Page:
Acetone is a ketone widely used as an industrial solvent and commonly found in paints and nail varnish remover.
There are no published data investigating pregnancy outcomes following exposure to acetone in a domestic setting (i.e. in nail polish removers). The published data are limited to three case reports describing maternal abuse or accidental poisoning.
As with all chemicals, unnecessary exposure to acetone in pregnancy should be avoided. However, where occupational exposure is unavoidable, precautions should be taken to ensure that exposure is well within the recommended exposure limits and not associated with toxic symptoms.
Following acetone poisoning in a pregnant patient, maternal toxicity is likely to be a major determinant of risk to the fetus. However, due to a lack of data relating to the teratogenicity of acetone, it is not currently possible to state that an absence of maternal toxicity excludes the possibility of adverse fetal effects. Clinicians are reminded of the importance of consideration of such factors when performing case-specific risk assessments. Enhanced antenatal surveillance may be warranted after acetone poisoning in pregnancy and should be decided on a case-by-case basis.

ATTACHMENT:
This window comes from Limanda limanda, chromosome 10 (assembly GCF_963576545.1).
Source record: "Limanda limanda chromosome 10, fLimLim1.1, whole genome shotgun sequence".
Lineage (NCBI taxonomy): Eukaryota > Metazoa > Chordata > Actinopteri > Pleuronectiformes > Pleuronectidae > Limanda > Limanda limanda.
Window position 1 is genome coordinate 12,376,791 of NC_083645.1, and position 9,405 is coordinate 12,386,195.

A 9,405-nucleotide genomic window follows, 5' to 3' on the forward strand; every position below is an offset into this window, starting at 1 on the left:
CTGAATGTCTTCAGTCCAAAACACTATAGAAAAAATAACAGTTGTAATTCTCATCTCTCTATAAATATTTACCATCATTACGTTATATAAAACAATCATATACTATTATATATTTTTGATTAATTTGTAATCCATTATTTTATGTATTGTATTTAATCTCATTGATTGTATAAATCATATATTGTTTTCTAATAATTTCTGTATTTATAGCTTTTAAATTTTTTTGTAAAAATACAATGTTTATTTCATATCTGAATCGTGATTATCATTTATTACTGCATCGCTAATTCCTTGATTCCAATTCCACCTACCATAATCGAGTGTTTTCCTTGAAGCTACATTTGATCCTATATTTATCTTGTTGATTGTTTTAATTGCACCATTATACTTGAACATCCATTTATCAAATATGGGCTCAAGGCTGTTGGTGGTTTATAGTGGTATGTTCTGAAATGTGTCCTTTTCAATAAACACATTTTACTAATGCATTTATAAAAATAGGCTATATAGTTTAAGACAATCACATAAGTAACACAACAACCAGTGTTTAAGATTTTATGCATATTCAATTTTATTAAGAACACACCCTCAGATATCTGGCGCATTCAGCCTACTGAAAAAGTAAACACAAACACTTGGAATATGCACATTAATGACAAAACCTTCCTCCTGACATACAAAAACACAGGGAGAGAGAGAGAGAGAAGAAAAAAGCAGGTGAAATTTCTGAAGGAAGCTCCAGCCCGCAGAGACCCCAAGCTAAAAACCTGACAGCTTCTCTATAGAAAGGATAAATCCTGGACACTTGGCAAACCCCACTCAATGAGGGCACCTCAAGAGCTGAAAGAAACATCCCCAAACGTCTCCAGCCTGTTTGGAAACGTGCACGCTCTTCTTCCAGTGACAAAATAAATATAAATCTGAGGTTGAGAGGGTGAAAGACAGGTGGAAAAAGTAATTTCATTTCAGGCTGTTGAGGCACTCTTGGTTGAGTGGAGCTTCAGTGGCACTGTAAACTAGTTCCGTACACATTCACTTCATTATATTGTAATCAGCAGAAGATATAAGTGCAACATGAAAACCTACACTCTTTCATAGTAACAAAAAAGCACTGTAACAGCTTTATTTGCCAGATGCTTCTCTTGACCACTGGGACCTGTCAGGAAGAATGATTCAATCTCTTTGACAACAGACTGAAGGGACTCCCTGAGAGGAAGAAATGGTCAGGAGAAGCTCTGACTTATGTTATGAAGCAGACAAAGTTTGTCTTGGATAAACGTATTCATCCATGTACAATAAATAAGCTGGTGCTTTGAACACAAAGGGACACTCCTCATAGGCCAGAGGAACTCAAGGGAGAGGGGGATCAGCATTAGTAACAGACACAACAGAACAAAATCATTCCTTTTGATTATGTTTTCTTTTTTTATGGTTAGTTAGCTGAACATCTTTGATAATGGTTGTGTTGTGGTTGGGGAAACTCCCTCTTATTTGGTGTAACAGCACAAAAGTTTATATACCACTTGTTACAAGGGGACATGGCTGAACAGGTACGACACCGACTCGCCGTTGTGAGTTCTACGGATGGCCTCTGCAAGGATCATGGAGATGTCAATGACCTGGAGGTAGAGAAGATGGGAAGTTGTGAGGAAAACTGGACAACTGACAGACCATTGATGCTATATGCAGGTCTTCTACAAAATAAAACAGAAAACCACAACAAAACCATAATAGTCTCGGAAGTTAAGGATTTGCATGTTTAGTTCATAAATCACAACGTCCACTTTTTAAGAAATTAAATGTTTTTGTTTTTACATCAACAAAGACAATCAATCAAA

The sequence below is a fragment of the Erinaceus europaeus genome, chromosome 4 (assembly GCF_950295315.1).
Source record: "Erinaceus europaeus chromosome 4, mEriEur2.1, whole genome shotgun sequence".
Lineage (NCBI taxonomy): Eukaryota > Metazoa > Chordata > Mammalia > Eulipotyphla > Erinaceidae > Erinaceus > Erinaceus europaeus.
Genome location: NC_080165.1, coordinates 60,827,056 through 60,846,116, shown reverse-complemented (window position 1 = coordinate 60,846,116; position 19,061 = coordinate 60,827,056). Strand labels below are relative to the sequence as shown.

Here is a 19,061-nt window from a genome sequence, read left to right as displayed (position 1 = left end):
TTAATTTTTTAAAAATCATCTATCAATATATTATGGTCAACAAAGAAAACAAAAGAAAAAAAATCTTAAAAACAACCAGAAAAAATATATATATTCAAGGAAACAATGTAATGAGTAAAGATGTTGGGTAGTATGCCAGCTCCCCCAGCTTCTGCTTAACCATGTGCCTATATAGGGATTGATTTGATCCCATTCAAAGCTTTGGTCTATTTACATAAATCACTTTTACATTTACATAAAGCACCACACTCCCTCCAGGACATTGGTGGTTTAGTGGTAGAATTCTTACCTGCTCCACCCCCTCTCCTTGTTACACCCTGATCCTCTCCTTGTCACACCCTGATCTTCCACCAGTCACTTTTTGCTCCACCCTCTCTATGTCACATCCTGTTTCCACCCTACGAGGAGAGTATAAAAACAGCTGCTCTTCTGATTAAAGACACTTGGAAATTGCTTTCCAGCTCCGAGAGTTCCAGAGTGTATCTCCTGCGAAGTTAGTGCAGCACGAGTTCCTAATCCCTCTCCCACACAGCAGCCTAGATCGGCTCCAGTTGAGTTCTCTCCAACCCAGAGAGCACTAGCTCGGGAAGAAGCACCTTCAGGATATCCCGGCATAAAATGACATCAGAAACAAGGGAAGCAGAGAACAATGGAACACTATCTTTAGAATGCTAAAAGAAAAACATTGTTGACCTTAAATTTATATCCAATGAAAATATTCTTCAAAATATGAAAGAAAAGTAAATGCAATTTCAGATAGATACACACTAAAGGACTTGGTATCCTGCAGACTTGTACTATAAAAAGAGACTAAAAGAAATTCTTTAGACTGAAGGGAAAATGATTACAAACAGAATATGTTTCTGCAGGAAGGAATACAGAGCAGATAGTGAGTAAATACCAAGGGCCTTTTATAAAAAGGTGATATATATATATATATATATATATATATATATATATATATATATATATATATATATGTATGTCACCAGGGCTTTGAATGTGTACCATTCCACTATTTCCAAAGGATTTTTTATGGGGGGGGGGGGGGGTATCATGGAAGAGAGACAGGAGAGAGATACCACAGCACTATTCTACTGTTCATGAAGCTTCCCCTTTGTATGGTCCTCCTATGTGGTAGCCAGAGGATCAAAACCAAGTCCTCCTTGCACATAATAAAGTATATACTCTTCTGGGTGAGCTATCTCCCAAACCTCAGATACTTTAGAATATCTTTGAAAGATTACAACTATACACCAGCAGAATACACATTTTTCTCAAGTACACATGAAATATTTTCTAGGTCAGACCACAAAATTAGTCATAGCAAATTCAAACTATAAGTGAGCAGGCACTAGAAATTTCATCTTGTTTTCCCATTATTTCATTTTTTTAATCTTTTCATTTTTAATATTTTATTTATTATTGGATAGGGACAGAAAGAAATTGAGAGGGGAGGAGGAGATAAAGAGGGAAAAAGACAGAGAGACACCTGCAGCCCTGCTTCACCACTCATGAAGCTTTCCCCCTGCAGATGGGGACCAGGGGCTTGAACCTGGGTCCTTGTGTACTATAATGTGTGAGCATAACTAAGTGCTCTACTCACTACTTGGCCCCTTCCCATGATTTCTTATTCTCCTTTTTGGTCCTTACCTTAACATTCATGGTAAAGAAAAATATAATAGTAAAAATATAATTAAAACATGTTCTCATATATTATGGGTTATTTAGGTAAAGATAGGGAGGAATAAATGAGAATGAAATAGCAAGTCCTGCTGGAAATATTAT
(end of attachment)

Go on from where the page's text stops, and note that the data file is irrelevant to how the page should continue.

This is a summary of the full UKTIS monograph for health care professionals and should not be used in isolation. The full UKTIS monograph and access to any hyperlinked related documents is available to NHS health care professionals who are logged in.
If you have a patient with exposure to a drug or chemical and require assistance in making a patient-specific risk assessment, please telephone UKTIS on 0344 892 0909 to discuss the case with a teratology specialist.
If you would like to report a pregnancy to UKTIS please click here to download our pregnancy reporting form. Please encourage all women to complete an online reporting form.